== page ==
16. John French Sloan (1871–1951). “The Black Pot,” 1937.
Etching. 6 x 4." Signed, l.r. Titled, l.c. Inscr.: “JS imp (old paper),” l.c. [John Sloan] Old label, verso: Edition 100 / printing 75. Sheet: 12 1/2 x 8 1/4." Light toning. Excellent.
“Of the many painters who have been attracted to New Mexico to paint . . . no one is more prominent or more important in the world of art than is John Sloan, President of the Art Students League of New York, the Society of Independent Artists and now also president of the recently organized Exposition of Indian Art.” — Ina Sizer Cassidy
John Sloan is most popularly remembered as the leader of the “Ashcan School”—a term disliked by Sloan that was applied to those artists of the early twentieth century in New York City who adopted a socialist view of the realities of daily life at the time, and took an anti-academic approach to representation. Their lack of formal idealism is also referred to as “social realism.” Sloan’s approach has been described as “emotional,” as he reveals the mental states of his subjects in an expressive manner.
“The Black Pot” depicts a rather obvious and proud tourist scrutinizing the ware of an Indian potter who also bears a babe in arms, and is accompanied by a toddler at her knee and an elder whom she presumably also supports with her craft. The family’s gazes all direct our attention back to the tourist, who’s only interest apparently is the object of her desire. It is a subtle representation, without the overt satire generally associated with the art of social commentary.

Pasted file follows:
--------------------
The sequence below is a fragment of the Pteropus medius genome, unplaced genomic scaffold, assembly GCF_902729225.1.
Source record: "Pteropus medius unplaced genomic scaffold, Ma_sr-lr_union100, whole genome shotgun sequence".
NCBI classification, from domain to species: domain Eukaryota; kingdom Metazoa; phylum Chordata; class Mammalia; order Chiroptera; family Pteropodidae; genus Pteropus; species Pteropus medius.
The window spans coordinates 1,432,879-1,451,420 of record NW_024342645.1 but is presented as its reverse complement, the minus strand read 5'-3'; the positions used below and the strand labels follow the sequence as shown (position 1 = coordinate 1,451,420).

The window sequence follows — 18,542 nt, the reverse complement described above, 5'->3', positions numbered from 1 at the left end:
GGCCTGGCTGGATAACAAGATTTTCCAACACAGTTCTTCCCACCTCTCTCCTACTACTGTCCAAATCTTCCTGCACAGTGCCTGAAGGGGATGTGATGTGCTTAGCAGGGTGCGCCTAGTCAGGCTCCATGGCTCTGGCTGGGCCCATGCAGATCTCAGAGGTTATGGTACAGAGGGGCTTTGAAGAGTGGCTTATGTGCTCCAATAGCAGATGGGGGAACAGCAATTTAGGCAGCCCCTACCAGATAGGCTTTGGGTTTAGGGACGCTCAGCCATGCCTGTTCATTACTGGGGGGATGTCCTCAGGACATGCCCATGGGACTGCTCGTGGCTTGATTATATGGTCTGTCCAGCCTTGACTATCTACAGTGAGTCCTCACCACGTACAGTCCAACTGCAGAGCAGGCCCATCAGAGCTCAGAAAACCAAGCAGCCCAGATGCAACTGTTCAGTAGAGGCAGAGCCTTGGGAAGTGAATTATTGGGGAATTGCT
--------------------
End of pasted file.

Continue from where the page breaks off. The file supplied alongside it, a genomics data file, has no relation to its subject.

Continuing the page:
Sloan began his interest in printmaking at he age of sixteen when he went to work as an assistant cashier at Porter and Coates, a seller of fine prints in Philadelphia, where he copied the work of Dürer and Rembrandt. He went on to study at the Philadelphia Academy of Fine Arts with Thomas Anschutz and with Robert Henri. It was Henri who would later convince Sloan to visit New Mexico.
In 1904, Sloan moved to New York City where he painted some of his most important works, focusing on street scenes as his subject matter and exhibiting with The Eight as well as The Society of Independent Artists. However, his independent art was not commercially viable, so he worked as an illustrator for Harper’s, Collier’s, Scribner’s, Good Housekeeping, and The Saturday Evening Post. In 1913, Sloan helped organize the Armory Show where he also exhibited, and was influenced by the Fauves and emerging modernists. Beginning in 1914, Sloan taught at the Art Students League where his students included Alexander Calder, Reginald Marsh, and Barnett Newman.
In the summer of 1919, the Sloans traveled to New Mexico with Randall Davey and his wife, and thereafter spent nearly every summer in Santa Fe. Sloan had a small studio on Garcia Street, just off Canyon Road, and was an active and influential member of the Santa Fe Art Colony and of the larger community.
Sloan’s artworks are held in a number of important collections, including the Anschutz Collection, the Art Institute of Chicago, the Carnegie Museums, the Cocoran Gallery of Art, the Dallas Museum of Art, the Thomas Gilcrease Institute, the High Museum of Art, the Hirshhorn Museum; the Joslyn Museum; the Los Angeles County Museum of Art, the Metropolitan Museum of Art, the Museum of Fine Arts in Boston, the Museum of the Southwest; the National Gallery of Art, The New Mexico Museum of Art, the Philadelphia Museum of Art, the Phillips Collection, the San Diego Museum of Art, the Seattle Art Museum, the Smithsonian Museum, and the Whitney Museum of American Art.
Refs.: Grant Holcomb, “John Sloan and McSorley’s Wonderful Saloon,” American Art Journal, Vol. 15, No. 2; Stacia Lewandowski, Light, Landscape and the Creative Quest: Early Artists of Santa Fe.